“Women in Bosnia and Herzegovina are trapped in a concept of citizenship that is defined along nationalist lines, demarcated by legally drawn borders and enforced by the international community in a way that leaves little room for negotiation.  The collusion of nationalism with religious affiliation that was furthered by war means that women’s experience of citizenship is also constrained by religious stipulations.  The West simply failed to investigate the reality of nationalism as inevitably sexist and antithetical to women’s experience of choice.  The internal borders are legally constructed as porous, in that freedom of movements of persons goods and capital is guaranteed throughout Bosnia and Herzogovina.  The GFA also recognizes the possibility of ethnic association across external borders but it does not explicitly mention other forms of external association. However, the free movement of persons across the Entities is an illusion when other identities – family, gender, neighbors – have been destroyed by the violence perceived primarily in ethnic terms.”[11]

The inherent nationalism in “nationality” as a legal concept does not sit well with women’s experience of identity and membership. It is that concept that  is well expressed in Woolf’s statement, “as a woman I want no country”.  In my view there is great potential in international law to move beyond nationalism as the defining concept and to look for more fundamental links between individuals and communities when resolving legal disputes.

“As a woman my country is the whole world”

This aspect of Virginia Woolf’s quote speaks to a cosmopolitan world where

an individual’s nationality is less significant than her humanity. Cosmopolitanism is a contested term[12], varying from the universal citizen to citizens who have a “wide variety of affiliations” ranging from the local to the global.[13]  There is a cosmopolitan view of international law that sees people enjoying multiple memberships, and individuals being citizens of their immediate political communities at the same time as wider regional and global networks. [14]

Feminist scholarship has long recognized that individuals have multiple and often shifting memberships.  My current work, in rethinking the centrality of nationality in international law, involves a more nuanced and holistic approach to international law. So, there will be instances where aspects of the territorial nation-state will still be relevant and, in others, ethnicity or gender may be relevant. In other contexts still, membership of green peace or a particular religious group is significant.  This research advocates a contextual approach in determining and relying upon membership in international law.

It is this sort of approach that is reflected in the composition of the new International Criminal Court – it aims to draw upon a range of experience relevant to the institution – and nationality is not the only significant factor – legal systems, and gender have also been deemed relevant to that framework.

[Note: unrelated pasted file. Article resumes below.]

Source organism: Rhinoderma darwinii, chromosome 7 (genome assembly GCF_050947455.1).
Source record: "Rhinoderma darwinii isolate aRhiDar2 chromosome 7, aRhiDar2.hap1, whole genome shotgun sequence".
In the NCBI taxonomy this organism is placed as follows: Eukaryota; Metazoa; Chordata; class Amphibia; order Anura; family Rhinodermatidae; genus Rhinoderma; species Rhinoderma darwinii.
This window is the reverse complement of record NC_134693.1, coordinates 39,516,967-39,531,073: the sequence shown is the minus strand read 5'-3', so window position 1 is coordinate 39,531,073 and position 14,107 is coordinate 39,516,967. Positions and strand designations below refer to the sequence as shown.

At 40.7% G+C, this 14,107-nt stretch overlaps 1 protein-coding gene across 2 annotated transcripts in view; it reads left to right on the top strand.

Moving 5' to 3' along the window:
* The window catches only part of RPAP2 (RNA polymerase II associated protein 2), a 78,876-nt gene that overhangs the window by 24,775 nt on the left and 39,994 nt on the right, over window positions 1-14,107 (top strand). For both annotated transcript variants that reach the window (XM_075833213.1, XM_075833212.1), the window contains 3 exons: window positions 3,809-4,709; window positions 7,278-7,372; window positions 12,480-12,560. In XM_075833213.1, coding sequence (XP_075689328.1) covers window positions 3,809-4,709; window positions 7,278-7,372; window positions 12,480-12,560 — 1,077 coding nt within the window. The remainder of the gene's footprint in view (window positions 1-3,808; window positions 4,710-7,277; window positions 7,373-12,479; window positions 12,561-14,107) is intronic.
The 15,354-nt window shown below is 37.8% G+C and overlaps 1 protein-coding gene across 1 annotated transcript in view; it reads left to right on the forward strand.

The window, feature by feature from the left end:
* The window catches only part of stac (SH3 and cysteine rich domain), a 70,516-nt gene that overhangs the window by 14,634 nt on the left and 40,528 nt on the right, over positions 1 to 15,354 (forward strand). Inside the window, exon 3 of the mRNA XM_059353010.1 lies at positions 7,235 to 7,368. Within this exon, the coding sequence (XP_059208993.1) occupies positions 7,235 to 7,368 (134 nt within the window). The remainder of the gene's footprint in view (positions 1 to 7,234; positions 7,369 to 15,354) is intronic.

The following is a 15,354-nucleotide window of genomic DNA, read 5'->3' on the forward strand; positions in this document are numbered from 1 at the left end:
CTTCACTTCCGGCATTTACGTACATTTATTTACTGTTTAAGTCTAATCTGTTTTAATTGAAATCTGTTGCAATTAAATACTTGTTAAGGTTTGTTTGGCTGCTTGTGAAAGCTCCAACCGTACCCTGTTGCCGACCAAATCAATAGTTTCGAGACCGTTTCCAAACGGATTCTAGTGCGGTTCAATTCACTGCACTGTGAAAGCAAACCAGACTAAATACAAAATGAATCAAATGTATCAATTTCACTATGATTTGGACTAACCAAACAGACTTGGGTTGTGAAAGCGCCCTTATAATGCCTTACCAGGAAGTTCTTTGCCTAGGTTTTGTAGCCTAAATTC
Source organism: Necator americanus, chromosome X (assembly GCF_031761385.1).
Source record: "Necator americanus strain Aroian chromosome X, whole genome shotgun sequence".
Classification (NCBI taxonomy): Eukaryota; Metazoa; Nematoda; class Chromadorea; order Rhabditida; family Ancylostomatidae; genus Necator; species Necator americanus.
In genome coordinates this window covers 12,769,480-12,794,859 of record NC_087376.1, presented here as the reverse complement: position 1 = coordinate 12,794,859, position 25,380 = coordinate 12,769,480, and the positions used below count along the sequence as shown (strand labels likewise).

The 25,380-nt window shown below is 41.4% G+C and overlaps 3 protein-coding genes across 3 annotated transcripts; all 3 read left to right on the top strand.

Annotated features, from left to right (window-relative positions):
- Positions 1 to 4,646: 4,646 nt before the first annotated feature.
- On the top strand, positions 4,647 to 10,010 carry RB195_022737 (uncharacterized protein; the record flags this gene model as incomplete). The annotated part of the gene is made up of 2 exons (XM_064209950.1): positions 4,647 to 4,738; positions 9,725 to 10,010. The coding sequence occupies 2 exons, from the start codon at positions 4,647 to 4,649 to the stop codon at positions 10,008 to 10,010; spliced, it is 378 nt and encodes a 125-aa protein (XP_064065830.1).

Australia is a proud member of the international legal system and as women lawyers we have a responsibility to our fellow Australians and fellow humans to work towards a strong international legal system.  This means we need to work on both the domestic and international fronts.

As Angela King, Assistant Secretary General and Special Adviser on Gender Issues and Advancement of Women in the UN said before the elections began to the ICC

“… we must emphasize that the choice of judges for the ICC is up to Member States, first to nominate, then to elect. This means, of course, that they should also appoint women judges at the national level. They need encouragement and pressure from groups such as the Women’s Caucus for Gender Justice, national NGOs, and groups of professional lawyers and jurists.”[15]

May Dame Roma’s fine example, inspire us all, to keep up that fight, of ensuring that woman’s voices are heard at all levels of public life, so that the entire community benefits from our collective and diverse experiences.  In international law it means opening up the confining dialogue of nationalism to encompass the multiplicity of voices that make up the human experience, the deeply nuanced quality of women’s voices being a vital ingredient.  Locally, it means swelling the chorus of the many and diverse women’s voices, so as to make it unthinkable for a government of laws to be administered solely by men – whether as Governor-General, Prime Minister, or as High Court Justice.

[1] Isabel Carter, Women in a Wig, Joan Rosanove, QC (Lansdowne, 1970) pp154-155.

[2] Susan Mitchell, Matriarchs (1987) pp36, 43 as cited in Hilary Charlesworth’s Inaugural Dame Roma Mitchell lecture, 8 June 2000.

[3] International Law Association, Committee on Feminism and International Law, Final Report on Women’s Equality and Nationality in International Law, (2000) page 10.  See http://www.ila-hq.org/pdf/Feminism.pdf

[4] Woolf, V (1938) Three Guineas

[5]     See s 18(5) of the Nationality Act 1920 (Cth) as amended.

[6]     Parry cites the commencement as 7 November 1946.

[7]  See International Law Association, Committee on Feminism and International Law, Final Report on Women’s Equality and Nationality in International Law, (2000) page 8.  See http://www.ila-hq.org/pdf/Feminism.pdf

[8] Catherine Hall, ‘Gender, Nations and Nationalisms’ in Mortimer (ed.) People, Nation and State (I.B. Tauris, London, NY, 1999)  at 45

[9] This is explained  in the context of the former Yugoslavia in Kate Chinkin Christine and Paradine, ‘Vision and Reality: Democracy and Citizenship of Women in the Dayton Peace Accords’. (2001) 26 The Yale Journal of International law 103as discussed further below

[10] Chinkin Christine and Paradine, K. (2001). “Vision and Reality: Democracy and Citizenship of Women in the Dayton Peace Accords.” The Yale Journal of International law 26(1): 103-178.

[11] Ibid.

[12] See Dannreuther and Hutchings K, R (ed.) Cosmopolitan Citizenship (McMillan Press Ltd and St Martin’s Press Inc, London and NY, 1999) in particular K Hutchings, ‘Political Theory and Cosmopolitan Citizenship’ in Hutchings K (ed.) Cosmopolitan Theory (MacMillan Press and St Martin’s Press, NY and London, 1999)

[13] See also P Berman, ‘The Globalization of Jurisdiction’. (2003 forthcoming)

[14] David Held, ‘Law of States, Law of Peoples: Three Models of Soveignty’. (2002) 8 Legal Theory 1 At 33.

[15] Opening remarks by Angela E.V. King Assistant Secretary-General and Special Adviser on Gender Issues and Advancement of Women at the Panel Discussion on  “Fair Representation: the ICC Elections and Women”United Nations Church Centre 29 January 2003, at http://www.un.org/womenwatch/feature/icc/st29jan2003.html